Table 3. Investment as a share of GDP in selected Latin American countries

Source: own calculations with data from Feenstra, Inklaar and Timmer (2015).

In Colombia, government austerity may bring about a slump if we keep in mind that public spending is virtually one-fourth of its GDP; according to the Penn World Table 10.0, government spending has risen from 13% to 23% as a share of GDP between 2012 and 2019. Therefore, if the reduction of the government share of the economy is not offset by the expansion of any other component of the aggregate demand, a slump will come about.

Slashing public spending is troublesome for economic growth because, given the rise of inflation in the last months, the Colombian central bank will curb prices with interest rate hikes. Two contractionary policies being applied at the same time are an explosive cocktail for an economy that is recovering from the pandemic aftermath.

It is well known that public spending constitutes a useful instrument to boost the economy in recessions and that the problem is not the debt itself but the lack of economic growth. If production speeds up faster than debt,  the ratio of debt to GDP shrinks.  

My point is that the stress should be on the investment rate and the Colombian real economy instead of the government budget balance. Lining up the government batteries against the budget deficit would get the whole economy in trouble.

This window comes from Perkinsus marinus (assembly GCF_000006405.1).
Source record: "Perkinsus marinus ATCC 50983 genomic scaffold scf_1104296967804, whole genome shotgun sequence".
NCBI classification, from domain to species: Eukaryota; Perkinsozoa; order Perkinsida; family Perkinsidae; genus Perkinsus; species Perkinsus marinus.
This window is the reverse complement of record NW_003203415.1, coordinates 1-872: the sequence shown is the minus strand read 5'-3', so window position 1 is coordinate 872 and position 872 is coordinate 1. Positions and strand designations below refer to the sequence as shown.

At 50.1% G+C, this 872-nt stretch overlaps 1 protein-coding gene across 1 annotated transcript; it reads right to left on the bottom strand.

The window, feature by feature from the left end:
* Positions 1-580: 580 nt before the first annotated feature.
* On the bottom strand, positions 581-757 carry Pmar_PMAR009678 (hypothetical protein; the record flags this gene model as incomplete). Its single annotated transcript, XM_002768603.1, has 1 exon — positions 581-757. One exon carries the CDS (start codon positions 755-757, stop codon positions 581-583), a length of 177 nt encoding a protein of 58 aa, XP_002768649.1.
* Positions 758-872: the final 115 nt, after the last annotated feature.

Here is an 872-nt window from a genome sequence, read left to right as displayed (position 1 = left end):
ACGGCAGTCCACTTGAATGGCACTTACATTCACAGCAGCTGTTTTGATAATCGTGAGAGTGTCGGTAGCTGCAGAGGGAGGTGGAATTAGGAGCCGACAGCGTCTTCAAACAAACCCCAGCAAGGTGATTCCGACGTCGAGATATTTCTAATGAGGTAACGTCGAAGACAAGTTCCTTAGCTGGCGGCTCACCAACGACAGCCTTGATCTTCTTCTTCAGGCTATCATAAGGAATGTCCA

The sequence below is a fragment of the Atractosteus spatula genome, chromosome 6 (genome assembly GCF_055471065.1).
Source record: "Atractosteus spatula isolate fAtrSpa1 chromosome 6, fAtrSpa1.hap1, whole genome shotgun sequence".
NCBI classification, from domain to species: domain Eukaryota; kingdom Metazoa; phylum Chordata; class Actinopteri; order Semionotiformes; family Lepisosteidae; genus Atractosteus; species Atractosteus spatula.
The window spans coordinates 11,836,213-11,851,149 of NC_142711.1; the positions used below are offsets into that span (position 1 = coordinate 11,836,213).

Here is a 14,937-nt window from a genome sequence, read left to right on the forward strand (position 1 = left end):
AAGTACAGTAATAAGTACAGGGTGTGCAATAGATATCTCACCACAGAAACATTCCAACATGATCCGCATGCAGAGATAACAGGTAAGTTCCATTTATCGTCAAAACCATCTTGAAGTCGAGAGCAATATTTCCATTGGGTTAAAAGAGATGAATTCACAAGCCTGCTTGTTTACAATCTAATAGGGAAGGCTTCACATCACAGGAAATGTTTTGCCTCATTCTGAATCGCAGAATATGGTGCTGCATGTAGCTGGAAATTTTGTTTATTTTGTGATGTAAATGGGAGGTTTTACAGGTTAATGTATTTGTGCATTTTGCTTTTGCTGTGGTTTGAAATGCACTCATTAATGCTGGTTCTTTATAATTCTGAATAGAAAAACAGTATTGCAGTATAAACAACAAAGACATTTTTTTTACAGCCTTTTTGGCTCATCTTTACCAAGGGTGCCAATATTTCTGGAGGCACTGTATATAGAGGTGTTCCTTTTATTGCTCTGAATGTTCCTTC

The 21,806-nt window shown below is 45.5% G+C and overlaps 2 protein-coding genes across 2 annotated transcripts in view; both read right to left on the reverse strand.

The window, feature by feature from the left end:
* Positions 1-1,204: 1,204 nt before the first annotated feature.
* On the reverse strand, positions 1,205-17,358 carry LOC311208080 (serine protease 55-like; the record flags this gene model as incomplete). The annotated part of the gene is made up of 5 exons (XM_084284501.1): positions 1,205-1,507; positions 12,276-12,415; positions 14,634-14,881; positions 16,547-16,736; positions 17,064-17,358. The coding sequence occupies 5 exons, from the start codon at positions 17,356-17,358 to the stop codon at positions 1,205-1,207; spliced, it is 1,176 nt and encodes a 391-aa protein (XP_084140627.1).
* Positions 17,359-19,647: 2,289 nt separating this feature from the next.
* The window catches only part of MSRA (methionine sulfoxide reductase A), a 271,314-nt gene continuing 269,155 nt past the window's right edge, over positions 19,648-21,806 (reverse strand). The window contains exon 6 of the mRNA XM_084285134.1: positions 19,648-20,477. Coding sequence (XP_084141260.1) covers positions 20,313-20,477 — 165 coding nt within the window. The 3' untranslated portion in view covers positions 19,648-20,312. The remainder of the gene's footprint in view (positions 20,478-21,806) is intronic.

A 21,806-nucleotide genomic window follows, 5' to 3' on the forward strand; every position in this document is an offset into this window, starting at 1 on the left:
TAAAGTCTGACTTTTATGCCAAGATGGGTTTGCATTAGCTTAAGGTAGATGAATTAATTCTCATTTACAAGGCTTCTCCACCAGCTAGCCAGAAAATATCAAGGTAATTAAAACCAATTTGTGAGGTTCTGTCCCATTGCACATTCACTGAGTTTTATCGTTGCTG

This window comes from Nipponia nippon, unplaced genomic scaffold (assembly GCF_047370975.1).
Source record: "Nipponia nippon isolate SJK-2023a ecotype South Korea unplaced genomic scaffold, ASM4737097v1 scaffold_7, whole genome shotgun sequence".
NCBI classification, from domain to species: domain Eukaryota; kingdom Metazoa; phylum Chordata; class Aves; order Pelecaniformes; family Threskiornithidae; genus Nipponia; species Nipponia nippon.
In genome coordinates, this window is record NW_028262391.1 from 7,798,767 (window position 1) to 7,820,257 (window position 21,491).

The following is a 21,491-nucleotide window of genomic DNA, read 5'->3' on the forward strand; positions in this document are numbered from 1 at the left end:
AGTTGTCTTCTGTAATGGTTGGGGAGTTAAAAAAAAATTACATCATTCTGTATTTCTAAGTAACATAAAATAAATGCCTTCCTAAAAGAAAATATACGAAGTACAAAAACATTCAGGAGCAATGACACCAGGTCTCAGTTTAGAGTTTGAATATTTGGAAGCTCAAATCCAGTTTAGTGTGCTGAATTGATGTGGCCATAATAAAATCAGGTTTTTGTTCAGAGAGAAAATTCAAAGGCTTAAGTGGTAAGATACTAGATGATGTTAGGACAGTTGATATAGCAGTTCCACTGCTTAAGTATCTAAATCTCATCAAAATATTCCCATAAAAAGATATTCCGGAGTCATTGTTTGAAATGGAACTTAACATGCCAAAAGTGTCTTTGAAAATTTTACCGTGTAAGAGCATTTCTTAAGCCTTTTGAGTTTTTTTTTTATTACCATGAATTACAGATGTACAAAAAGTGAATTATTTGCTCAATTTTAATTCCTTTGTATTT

Hernandez’s leftist rival for the presidency, Gustavo Petro, has argued that in order to have a steady investment and macroeconomic stability it is necessary to reduce the fiscal deficit. Petro’s proposal seeks to step up collection with higher taxes to the wealthiest, and thus, shorten the fiscal deficit (click here). 

Broadly speaking, the difference between Hernandez’s and Petro’s approach is that while Hernandez proposes the fiscal balance from the spending side, Petro will look for the reduction of the fiscal balance (not necessarily to zero) from the income side. 

In the next article, I stand out some figures on Colombia’s budget balance to deepen this subject: The Colombian economic problem is not the Budget deficit 2.

 

References

Feenstra, Robert C., Robert Inklaar and Marcel P. Timmer (2015), «The Next Generation of the Penn World Table» American Economic Review, 105(10), 3150-3182

Medardo Alfonso Palomino Arias

Por Medardo Alfonso Palomino Arias

Economista y Magister en Gestión Pública graduado en la Universidad Santiago de Cali, Colombia. He sido Profesor desde el año 2014 en distintas universidades de Cali. En la actualidad me encuentro adelantando estudios y viajando en Australia. El proposito de mi blog es difundir conocimiento sobre economía y brindar un espacio para el debate.